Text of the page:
Some bad news to start with. I’m sorry to say that my first nest of the year, and first ever Mistle thrush nest, has been predated.
As I approached the nest site last weekend I was concerned by the quietness. There was no sign of the adults and I was able to climb the tree without any alarming or dive-bombing. Perhaps they were both out getting food for their happy and hungry chicks? Unfortunately not.
No doubt they were had by Corvids – maybe the Crow that was hassling them on my last visit.
When you first start nesting, it’s hard not to get downhearted by predation. You spend so much time trying to find a nest, and then re-visit it every week, I certainly get quite attached to the parents and hope for their success. But predation is so common – roughly half of the nests that I find this year will be predated. That may seem like a lot, but you have to bare in mind that the nests that I find are the ones that are findable. I know where there are loads of nests that I just can’t get to, and no doubt they will have a much higher rate of success.
Here’s a beautiful Long-tailed tit nest.
Admittedly it’s a bit messy at this unfinished stage, but they are quite striking once complete. Lichen and moss weaved together with hair and spider’s web (giving it elasticity for when the 7 or so chicks inside it grow) and lined with literally thousands of feathers. They commonly spend up to three weeks building, my father and I once had a pair who appeared to be lining with feathers for two whole weeks!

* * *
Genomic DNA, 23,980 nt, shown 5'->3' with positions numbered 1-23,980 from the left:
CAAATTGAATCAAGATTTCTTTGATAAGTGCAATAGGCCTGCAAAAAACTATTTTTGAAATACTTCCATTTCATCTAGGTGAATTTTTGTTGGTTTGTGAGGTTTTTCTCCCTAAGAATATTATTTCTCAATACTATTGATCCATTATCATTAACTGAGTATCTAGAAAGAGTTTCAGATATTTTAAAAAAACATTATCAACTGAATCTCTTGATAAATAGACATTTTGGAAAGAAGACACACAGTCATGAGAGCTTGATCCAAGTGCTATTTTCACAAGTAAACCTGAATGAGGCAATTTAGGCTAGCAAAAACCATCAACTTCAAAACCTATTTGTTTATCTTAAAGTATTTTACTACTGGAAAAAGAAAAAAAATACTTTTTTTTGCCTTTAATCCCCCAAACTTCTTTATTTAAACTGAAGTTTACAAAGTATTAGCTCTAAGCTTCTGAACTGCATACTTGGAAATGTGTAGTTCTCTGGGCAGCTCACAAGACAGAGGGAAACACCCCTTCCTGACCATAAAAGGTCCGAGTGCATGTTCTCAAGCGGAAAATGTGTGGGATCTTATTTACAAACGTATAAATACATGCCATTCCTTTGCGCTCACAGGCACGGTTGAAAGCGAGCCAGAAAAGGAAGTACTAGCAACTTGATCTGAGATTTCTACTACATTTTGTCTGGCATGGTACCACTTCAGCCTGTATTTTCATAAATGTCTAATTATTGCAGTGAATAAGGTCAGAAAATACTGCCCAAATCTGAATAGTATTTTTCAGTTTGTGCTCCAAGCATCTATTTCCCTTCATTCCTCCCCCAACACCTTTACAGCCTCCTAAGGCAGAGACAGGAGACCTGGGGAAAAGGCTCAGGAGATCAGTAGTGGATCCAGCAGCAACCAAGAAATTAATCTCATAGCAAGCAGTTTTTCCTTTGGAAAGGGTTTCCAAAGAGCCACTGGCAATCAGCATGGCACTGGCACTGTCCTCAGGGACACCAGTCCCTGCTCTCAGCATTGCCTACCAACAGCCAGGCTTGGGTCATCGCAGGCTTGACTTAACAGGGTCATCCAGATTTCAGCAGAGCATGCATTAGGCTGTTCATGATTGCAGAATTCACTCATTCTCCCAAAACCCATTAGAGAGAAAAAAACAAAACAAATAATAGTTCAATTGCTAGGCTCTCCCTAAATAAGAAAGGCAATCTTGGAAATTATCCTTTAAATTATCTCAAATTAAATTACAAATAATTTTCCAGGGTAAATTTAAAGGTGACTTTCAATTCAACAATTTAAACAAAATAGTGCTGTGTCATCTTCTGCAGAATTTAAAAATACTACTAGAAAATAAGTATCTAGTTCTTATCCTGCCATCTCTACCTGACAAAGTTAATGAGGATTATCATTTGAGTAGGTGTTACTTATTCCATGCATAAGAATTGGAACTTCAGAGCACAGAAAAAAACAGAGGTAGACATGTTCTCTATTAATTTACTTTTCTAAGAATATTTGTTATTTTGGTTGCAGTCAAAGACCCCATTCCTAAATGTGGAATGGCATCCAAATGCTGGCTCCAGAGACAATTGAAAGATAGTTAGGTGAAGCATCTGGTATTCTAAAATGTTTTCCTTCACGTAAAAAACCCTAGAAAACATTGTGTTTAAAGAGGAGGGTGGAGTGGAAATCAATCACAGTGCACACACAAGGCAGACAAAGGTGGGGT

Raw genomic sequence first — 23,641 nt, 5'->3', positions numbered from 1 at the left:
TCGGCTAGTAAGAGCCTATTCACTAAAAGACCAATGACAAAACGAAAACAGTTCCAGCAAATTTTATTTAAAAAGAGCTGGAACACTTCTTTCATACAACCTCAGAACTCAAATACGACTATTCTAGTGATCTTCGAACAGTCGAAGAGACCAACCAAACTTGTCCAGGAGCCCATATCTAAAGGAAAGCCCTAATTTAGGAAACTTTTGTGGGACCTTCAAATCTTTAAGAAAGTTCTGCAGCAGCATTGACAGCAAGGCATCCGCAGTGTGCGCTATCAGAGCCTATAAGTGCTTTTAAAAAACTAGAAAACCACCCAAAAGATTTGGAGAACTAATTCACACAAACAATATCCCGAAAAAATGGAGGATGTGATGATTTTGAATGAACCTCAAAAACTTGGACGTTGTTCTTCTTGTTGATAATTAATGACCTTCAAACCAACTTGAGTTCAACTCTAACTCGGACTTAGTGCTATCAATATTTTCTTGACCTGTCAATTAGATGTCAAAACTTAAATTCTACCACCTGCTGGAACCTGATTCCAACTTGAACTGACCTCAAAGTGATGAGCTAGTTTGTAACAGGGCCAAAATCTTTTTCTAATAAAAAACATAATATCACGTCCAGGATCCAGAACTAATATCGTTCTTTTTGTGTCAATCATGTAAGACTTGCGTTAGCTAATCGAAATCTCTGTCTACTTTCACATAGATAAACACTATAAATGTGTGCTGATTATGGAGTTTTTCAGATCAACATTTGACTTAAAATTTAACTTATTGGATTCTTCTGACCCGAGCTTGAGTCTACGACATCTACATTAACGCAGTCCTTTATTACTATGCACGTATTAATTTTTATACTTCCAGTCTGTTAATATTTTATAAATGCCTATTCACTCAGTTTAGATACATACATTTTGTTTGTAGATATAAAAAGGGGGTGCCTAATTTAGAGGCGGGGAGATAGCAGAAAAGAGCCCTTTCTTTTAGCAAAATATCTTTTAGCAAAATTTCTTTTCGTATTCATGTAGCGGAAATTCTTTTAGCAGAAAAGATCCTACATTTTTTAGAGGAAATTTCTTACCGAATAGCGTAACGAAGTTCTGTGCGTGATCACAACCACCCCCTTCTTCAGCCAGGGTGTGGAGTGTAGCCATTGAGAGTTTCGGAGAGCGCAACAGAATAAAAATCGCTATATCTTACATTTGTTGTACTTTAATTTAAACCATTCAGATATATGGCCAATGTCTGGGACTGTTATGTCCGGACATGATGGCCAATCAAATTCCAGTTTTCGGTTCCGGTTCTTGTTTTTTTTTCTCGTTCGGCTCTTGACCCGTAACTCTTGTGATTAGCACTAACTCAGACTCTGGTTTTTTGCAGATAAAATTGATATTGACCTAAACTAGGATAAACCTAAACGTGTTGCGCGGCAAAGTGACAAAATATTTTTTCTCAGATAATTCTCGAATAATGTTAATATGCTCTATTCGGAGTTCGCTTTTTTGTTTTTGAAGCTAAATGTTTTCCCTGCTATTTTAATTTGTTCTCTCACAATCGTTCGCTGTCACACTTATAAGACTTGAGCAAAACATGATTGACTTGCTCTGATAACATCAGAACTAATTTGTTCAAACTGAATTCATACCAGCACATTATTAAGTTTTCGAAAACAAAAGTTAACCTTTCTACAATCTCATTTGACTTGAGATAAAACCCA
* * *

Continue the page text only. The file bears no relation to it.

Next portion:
Here’s the nest now, predated with it’s contents strewn through the bush.
But that’s life. The pair of Long-tailed tits have already started building a replacement nest, and it’s in a much better spot. And I’ll be out tomorrow looking for where the Mistle thrush pair have moved on to.
Anyway, since losing the Mistle thrush nest I have found many new and exciting nests!
On my way to work each day I had noticed a pair of Moorhen on this picturesque pond on Blackheath Common.
So I took my wellies to work with me and on the way home carefully waded through the reeds until I was startled by the noisy flushing of a Moorhen. I peered into the tussock of reeds from where the bird had shot and was delighted by what I saw.
Ten eggs! Count them, ten!
Moorhen clutch sizes usually range from 5 – 8 eggs. Less commonly their nests can contain as many as 14 eggs, but larger clutches are likely to be the result of egg dumping from another female. I have not seen another female on this pond, but that’s not to say that one hasn’t been sneaking in and leaving an egg behind. My dad reckons he can see that a few of the eggs have a slightly different patterning and maybe they’ve come from a different parent, though he did add that he may have just been looking at it for too long as it was his desktop background. He could well be right though, and I am putting it to the NRS forum. What do you think?
As well as the Moorhen nest, I’ve found this beautiful Greenfinch nest in a prickly gorse bush.
And my best friend James and I stumbled across this Dunnock’s nest in the alley behind the back of our flat.
Very pretty eggs!
I’ve also found so many Blackbird’s nest that I’m almost losing track!